Some findings were unexpected. For example, children who perceived themselves as being richer than their friends reported lower wellbeing. Children with chronic illnesses (such as asthma and diabetes) did not report lower wellbeing than their peers. Also, we observed a reverse income gradient in wellbeing to the one observed for mental illness (in the middle area of the figure), whereby higher household income was associated with lower wellbeing when compared to children from lower income households.

The MCS data are well-suited to this investigation, as we can include in our analysis factors right from the birth of the child as well as obtain estimates that are generalizable to the UK population. Importantly, the MCS includes both measures of mental ill-health and wellbeing, which allowed us to compare in the same children how different factors were related to both these domains.

Some factors make more of a difference than others
An important element is the size of the association (represented in the black or white bubbles above each factor in the diagram). We present the extent of the relevance of each factor in terms of the percentile change they predict at the centre of the distribution of responses. The number in each bubble represents the percentage point difference that the factor makes to mental health or wellbeing. For instance, consider a risk factor (represented by black bubbles) – being bullied by peers risks lowering children’s wellbeing ranking in the distribution by an average of 10 places from the median. Some are protective factors (represented by white bubbles in the diagram) – for instance, having above average cognitive ability seems to reduce a child’s rank position in terms of mental ill-health by three places from the median rank.

If we consider the relative size of the impact of different factors, we can see that parent reported arguments with the child and problems with peers have the largest influence on their mental ill-health, followed by chronic illness and communication difficulties. Being bullied, school engagement and perceived neighbourhood safety have large impacts on children’s wellbeing. Even when looking at the common factors in the middle area of the figure that are associated with both outcomes, we see that some factors have a much stronger association with one or the other outcome, for instance, arguing with parents predicts a 21 percentile score difference in mental illness and comparatively only 2 percentile points in wellbeing, representing a negative effect that is ten times greater in terms of its impact on mental illness.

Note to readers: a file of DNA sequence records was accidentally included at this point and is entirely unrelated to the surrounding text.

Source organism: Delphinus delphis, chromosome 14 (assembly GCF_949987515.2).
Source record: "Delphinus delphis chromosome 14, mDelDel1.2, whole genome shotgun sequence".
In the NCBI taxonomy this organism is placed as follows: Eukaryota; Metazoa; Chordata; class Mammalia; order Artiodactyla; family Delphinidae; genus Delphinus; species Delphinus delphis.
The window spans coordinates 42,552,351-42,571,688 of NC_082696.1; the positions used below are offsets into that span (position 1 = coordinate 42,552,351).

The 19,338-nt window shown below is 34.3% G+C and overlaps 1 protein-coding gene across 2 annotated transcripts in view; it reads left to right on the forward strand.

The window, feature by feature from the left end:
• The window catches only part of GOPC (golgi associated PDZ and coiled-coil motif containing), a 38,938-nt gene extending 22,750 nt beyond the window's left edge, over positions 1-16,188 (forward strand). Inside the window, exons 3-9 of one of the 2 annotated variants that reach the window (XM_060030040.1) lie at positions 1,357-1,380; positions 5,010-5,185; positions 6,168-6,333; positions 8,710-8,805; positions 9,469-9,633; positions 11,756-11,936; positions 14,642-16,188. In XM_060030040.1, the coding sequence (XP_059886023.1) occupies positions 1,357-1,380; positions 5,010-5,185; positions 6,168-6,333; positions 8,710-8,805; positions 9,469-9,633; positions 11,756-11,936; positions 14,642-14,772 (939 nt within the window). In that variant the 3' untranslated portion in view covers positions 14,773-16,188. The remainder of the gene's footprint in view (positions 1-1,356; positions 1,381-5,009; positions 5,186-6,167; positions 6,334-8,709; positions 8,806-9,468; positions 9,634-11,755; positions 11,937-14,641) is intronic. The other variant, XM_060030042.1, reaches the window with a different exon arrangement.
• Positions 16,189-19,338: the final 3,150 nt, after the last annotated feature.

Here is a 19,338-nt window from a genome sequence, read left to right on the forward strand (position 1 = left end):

It’s important to talk to children as well as parents about mental health
Another relevant consideration in this research is who reports the children’s psychological distress and wellbeing. Children’s subjective wellbeing was assessed by asking them to rate how happy they were with six key domains in their life, including their family, school, peers and appearance. On the other hand, the symptoms of mental illness were reported by their parents, who responded to questions about the emotional and behavioural symptoms their children were experiencing. Similarly, the correlates included in the study are from various sources including official records, parents and children. Asking children for their own assessment of their mental health is important as they provide a unique perspective on their own health and when asked appropriately they are able reporters of their psychological distress and wellbeing. For instance, children’s own reports of their mental ill-health (if assessed) might have been more strongly associated with their experience of being bullied by their peers – something we do not observe here in the parent reported symptoms.

The study is published here, where details of the measures used, analysis and results can be found along with discussions about possible bias introduced by the different reporters in the two domains, the importance of considering the child’s own views on their symptoms and the implications of the findings for policy and practice in child mental health.